Following the catastrophic flooding caused by Hurricane Harvey in the Gulf Coast, many local and national nonprofits quickly mobilized to respond to survivors’ immediate needs and begin planning for the long-term recovery of affected communities. There has been an amazing outpouring of support for the relief efforts from donors across the country, as volunteers are working on the ground to get help and supplies to those in need. Unfortunately, as often happens following a major disaster, fundraising scams seeking to capitalize on the relief efforts have become all too common.
The Federal Trade Commission (FTC), the Internal Revenue Service (IRS), and The United States Computer Emergency Readiness Team (US-CERT) have all issued advisories warning of potential scams related to Hurricane Harvey. Potential donors should not be dissuaded from giving, but should be aware of the types of scams they may encounter and strategies for avoid falling victim.
Scammers posing as legitimate organizations may communicate through phone calls, text messages, emails, or social media, and may use the name of a well-known charity, or one that sounds very similar, to collect funds and personal information. Scammers may set up fake social media profiles, crowdfunding campaigns, or websites that closely resemble those of legitimate organizations, and may engage in email phishing attacks. US-CERT’s advisory warns against opening attachments or clicking links in any unsolicited emails referencing Hurricane Harvey, even if the email appears to come from a legitimate organization or known source. Potential donors should be wary of calls or text messages requesting funds for the relief effort, especially if the caller asks for a contribution to be made in cash or by wire, and should avoid giving out personal or credit card information by phone or text.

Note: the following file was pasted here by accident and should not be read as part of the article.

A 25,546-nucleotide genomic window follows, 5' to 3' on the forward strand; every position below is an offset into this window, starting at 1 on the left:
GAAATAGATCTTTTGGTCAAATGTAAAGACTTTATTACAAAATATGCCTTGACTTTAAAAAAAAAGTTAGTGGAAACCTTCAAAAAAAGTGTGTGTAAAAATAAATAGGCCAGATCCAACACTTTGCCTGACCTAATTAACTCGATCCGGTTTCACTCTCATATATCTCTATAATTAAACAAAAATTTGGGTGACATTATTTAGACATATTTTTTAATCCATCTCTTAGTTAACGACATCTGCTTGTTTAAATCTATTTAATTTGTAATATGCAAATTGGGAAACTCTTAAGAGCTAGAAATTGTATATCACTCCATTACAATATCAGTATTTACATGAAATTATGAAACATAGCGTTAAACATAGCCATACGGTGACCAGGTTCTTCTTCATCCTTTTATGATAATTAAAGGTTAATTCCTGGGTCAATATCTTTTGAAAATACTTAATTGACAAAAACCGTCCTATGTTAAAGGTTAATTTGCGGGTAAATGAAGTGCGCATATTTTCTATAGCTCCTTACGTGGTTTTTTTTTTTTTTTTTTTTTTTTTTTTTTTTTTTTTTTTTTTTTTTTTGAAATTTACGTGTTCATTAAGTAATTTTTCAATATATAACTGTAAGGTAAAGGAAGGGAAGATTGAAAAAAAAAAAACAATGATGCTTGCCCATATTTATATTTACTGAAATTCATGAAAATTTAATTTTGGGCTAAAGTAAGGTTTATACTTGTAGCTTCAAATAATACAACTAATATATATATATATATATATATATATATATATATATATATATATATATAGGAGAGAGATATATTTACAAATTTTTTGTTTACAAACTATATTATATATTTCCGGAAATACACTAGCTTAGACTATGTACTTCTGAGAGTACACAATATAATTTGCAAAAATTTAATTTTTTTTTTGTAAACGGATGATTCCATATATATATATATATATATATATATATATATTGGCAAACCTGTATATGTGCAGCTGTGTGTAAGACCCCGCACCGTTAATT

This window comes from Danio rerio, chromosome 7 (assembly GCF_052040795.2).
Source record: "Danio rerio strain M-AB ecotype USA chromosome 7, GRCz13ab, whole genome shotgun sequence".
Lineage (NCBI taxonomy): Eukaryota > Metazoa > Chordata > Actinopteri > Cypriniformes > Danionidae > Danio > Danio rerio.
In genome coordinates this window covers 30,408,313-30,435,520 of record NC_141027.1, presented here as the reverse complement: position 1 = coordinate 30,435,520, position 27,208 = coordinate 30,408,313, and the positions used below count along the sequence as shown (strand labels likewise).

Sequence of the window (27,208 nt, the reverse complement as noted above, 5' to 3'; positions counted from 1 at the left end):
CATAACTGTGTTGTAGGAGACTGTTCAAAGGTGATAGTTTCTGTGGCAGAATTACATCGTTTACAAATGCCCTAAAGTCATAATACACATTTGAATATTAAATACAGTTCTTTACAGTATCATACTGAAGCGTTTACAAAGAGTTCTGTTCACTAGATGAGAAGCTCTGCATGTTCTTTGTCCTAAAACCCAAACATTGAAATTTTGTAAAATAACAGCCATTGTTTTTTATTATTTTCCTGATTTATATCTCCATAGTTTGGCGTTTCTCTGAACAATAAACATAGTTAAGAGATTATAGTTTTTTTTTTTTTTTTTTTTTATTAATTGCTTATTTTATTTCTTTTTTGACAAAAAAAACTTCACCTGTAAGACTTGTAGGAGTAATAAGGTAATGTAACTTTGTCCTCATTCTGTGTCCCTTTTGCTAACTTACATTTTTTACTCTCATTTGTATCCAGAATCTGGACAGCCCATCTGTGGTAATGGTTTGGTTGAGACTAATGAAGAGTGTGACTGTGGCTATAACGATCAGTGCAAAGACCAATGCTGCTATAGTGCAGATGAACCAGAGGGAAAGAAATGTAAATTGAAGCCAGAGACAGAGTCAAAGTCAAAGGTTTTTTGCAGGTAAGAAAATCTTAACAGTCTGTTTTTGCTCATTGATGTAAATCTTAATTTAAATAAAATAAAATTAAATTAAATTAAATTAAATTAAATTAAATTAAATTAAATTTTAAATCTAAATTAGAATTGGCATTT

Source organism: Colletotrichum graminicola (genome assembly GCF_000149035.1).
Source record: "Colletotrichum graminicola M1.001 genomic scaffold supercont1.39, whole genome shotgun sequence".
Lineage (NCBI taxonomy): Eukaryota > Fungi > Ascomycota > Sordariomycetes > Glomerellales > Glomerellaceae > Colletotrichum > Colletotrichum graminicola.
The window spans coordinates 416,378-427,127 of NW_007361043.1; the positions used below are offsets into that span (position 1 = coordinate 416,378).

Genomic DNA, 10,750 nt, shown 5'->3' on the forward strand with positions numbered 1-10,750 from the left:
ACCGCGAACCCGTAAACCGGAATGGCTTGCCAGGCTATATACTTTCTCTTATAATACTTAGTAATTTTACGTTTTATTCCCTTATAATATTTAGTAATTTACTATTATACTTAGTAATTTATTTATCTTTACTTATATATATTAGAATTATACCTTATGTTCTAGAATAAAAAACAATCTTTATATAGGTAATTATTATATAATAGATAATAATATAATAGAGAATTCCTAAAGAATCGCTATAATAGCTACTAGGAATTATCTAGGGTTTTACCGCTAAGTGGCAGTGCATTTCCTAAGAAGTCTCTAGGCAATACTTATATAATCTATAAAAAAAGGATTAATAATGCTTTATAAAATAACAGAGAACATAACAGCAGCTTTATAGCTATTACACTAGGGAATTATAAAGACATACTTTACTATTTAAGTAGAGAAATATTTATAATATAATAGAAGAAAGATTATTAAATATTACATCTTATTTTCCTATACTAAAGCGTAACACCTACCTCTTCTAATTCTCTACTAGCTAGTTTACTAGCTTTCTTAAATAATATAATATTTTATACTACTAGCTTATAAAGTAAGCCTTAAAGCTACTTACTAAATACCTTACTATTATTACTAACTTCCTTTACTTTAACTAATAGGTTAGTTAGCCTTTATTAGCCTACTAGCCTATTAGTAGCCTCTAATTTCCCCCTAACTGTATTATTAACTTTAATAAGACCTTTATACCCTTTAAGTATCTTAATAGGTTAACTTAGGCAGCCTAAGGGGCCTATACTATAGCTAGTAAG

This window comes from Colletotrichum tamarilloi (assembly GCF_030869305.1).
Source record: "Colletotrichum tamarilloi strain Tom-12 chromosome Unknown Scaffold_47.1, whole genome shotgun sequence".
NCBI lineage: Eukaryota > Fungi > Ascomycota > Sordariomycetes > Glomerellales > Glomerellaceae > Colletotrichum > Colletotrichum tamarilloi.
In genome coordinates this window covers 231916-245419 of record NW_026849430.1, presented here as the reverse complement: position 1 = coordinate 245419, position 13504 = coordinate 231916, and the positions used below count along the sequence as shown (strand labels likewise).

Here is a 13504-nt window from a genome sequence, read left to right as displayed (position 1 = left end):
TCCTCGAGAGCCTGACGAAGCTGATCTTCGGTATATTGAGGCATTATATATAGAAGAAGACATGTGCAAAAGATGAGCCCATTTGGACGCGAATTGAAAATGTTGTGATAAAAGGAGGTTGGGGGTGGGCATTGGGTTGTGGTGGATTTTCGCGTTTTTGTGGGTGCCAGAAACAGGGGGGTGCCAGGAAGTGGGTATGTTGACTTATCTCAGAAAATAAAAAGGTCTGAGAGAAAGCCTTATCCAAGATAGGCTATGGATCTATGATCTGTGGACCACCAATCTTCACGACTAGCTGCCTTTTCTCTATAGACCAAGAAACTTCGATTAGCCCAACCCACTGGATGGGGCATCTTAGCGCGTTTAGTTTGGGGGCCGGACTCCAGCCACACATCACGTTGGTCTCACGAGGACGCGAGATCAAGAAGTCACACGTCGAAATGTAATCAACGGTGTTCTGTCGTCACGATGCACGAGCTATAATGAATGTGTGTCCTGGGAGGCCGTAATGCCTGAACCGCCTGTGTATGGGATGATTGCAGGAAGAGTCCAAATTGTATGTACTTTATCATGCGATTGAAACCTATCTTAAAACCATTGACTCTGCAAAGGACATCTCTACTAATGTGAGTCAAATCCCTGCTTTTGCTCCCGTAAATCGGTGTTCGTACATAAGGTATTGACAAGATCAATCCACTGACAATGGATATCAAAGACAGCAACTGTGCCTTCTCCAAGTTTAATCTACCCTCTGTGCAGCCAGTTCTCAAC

The safest strategy is to avoid responding to unsolicited requests for contributions by giving to known and trusted organizations or taking the time to research an organization before giving. The following resources can help potential donors learn more about an organization, including whether the organization is recognized as a tax-exempt charity by the IRS.
- The IRS Exempt Organizations Select Check database includes organizations that the IRS has recognized as tax-exempt charities, and indicates whether an organization is currently eligible to accept tax-deductible contributions.
- A number of states require most charities to register before soliciting contributions from their residents. Some states publish a searchable database of registered charities online (such as New York and Connecticut), so that members of the general public can confirm whether a particular organization is registered.
- Independent charity evaluators, including the Better Business Bureau’s (BBB) Wise Giving Alliance, Charity Navigator, and GuideStar, allow potential donors with access to detailed information about an organization’s programs, finances, and governance, including how much of its annual budget is spent on disaster relief and related programs.